With The Social Network sweeping the awards at last night’s Golden Globes, it’s time to brace for yet more mainstream attention — as if any were needed — for Facebook and Mark Zuckerberg. As director David Fincher and writer Aaron Sorkin polish their trophies and prepare themselves for possible Oscar-winning speeches, it’s easy to imagine executives at the company’s Palo Alto offices shaking their fists in fury.
Facebook has certainly had its troubles with the film in the past, and for good reason. There are plenty of well-documented arguments justifying Zuckerberg anger about the movie. It’s not exactly flattering. It paints him as something between arrogant and autistic. It suggests he’d sell his friends out for a buck. And it misrepresents his love life quite drastically for dramatic effect.
But Zuckerberg, despite the funds at his disposal, has essentially done nothing to shut it down. Why? Because he understands that the publicity generated by the movie ultimately makes him — and therefore Facebook — look more interesting than reality.
After I watched the film with some friends, we talked about it. Some admired the way the film managed to deliver a fairly accurate on-screen representation of programming — because, let’s face it, making coding look sexy is about as hard a task as you can imagine. Other friends thought it immature and demeaning to technologists.
Personally, I found the film a little boring. But I did emerge with an image of Zuckerberg that was, if not positive then certainly more powerful than it had been. The pseudo-Zuckerberg portrayed by Jesse Eisenberg might not be somebody I’d want to hang out with, but he was probably going to take over the world.
On screen, he is smart, rapacious and intimidatingly clever. He might clash with his friends, but he is willing to do whatever it took to turn Facebook into a success story. He is driven, analytical and apparently destined for success. I would lay money on the fact that investors at Goldman Sachs saw the movie and thought admiringly of this cutthroat young man who was motivated by a chance of glory.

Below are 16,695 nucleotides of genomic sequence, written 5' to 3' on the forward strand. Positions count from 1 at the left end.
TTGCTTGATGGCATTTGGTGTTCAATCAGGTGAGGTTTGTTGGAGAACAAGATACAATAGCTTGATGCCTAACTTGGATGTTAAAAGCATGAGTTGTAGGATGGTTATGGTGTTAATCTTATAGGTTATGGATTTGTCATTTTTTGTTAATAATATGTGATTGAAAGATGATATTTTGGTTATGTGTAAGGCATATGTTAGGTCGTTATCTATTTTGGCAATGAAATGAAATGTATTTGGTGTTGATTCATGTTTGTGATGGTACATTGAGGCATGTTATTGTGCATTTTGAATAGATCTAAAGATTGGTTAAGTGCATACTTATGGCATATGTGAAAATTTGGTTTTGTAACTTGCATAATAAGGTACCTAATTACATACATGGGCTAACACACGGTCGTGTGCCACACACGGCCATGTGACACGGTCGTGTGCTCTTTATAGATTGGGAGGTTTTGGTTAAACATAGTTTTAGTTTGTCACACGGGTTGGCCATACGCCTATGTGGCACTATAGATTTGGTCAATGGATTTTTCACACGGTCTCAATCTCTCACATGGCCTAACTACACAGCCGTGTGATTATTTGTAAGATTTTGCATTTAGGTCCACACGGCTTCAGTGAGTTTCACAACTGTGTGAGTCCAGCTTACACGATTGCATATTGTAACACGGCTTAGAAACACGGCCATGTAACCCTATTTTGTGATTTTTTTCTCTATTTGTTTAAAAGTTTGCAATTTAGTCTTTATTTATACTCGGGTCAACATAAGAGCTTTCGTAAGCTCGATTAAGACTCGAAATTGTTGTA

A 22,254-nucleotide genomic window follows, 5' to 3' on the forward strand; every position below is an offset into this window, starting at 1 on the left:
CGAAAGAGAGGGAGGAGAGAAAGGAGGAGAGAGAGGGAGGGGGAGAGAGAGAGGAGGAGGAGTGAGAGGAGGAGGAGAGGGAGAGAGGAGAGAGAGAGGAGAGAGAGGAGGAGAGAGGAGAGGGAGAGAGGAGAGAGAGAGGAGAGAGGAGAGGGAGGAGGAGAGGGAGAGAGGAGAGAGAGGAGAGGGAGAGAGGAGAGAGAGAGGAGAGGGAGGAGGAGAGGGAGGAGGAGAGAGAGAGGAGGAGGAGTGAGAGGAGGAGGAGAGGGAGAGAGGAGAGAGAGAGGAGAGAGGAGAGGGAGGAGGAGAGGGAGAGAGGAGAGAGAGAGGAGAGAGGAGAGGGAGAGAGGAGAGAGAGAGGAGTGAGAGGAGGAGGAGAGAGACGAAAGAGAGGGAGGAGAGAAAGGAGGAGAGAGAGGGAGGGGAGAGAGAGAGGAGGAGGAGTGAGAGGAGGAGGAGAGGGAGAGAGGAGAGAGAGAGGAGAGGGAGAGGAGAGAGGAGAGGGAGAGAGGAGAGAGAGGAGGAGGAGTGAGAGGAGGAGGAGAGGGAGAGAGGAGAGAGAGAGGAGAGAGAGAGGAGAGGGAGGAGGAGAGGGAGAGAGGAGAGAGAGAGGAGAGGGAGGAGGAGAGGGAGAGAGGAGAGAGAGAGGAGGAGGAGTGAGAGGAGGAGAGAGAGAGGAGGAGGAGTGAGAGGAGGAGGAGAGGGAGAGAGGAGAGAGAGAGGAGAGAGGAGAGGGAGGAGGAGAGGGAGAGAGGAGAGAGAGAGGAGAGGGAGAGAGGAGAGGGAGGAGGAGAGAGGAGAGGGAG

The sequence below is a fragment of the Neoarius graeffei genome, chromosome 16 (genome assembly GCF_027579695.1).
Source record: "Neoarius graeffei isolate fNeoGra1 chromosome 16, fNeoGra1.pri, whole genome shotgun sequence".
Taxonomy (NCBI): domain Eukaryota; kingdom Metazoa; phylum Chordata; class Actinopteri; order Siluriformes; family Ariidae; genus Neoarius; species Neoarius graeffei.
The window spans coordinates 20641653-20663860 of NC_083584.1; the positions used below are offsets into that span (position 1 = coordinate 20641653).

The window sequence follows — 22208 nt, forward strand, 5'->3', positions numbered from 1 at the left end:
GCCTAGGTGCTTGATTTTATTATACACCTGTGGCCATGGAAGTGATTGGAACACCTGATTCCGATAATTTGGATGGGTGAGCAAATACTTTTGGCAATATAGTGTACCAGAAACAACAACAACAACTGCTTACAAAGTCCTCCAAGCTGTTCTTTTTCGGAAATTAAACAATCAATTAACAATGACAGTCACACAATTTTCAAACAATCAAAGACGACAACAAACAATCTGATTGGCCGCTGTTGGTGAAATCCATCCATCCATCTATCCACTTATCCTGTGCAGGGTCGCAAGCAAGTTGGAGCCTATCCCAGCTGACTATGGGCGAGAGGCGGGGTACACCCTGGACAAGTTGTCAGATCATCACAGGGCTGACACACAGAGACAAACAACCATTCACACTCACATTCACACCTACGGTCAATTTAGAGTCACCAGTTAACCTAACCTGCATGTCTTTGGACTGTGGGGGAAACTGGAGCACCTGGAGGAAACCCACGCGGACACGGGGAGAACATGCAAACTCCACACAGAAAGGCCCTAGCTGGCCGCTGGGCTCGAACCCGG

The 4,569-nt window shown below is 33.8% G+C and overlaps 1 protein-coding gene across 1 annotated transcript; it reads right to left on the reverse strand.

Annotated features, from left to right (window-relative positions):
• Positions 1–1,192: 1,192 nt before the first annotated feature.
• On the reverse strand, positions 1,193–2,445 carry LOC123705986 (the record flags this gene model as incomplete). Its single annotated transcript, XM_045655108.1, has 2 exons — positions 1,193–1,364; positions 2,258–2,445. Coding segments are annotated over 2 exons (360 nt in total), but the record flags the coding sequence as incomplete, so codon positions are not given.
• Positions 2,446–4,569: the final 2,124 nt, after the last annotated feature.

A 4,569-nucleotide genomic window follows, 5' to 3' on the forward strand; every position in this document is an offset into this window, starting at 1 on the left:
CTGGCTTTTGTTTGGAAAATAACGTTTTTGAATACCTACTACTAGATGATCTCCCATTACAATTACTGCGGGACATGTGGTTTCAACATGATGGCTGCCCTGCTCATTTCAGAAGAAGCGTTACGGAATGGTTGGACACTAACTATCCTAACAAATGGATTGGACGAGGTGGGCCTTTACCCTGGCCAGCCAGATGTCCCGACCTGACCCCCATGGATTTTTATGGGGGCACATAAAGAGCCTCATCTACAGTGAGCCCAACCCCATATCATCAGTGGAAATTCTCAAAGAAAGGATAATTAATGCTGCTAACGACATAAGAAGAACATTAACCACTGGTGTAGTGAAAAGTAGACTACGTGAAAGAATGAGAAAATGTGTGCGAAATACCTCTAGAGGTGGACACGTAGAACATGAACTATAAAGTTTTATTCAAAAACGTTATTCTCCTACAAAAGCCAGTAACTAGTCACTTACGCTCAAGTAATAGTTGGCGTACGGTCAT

In real life, of course, there’s plenty to be said for Zuckerberg’s leadership: he’s focused and determined, and has played it smart almost every step of the way. He might get caught asking for forgiveness rather than permission, he might have more than a few lawsuits on his hands, and might be redrawing popular concepts of privacy — but he’s found success almost every time he’s turned the corner. And whatever you think of Facebook’s $50 billion valuation, it certainly makes his regular decisions to keep hold of the company look like genius.
However, as an individual, he remains largely in the shadows. Even as Facebook has moved out of college dorms and into mainstream life, he kept fairly quiet. The odd awkward interview at SXSW or sweaty appearance at All Things Digital aside, he’s restricted his public persona.
But The Social Network has changed all that, and Zuckerberg has used the opportunity, whether it’s making a headline-grabbing appearance on Oprah, a confident keynote at the Web 2.0 Summit or racking up millions more users and big investors.
In the end, it’s this approach that has surprised me most about Zuckerberg, and demonstrated that he is even more clever than he is usually given credit for.
It’s unusual for somebody who clearly loves to be in control to hand his public image over to Hollywood, but Zuckerberg appears to have recognized that in the space of two hours, The Social Network does more to bring him alive than any public appearance could ever manage. Myth, in cases like this, is often more important than fact — and by giving the myth room to breathe, Zuckerberg proves he’s not just a business mind, but also a master of public relations. After all, he can let the Hollywood version of himself hog the spotlight while he laughs all the way to the bank.
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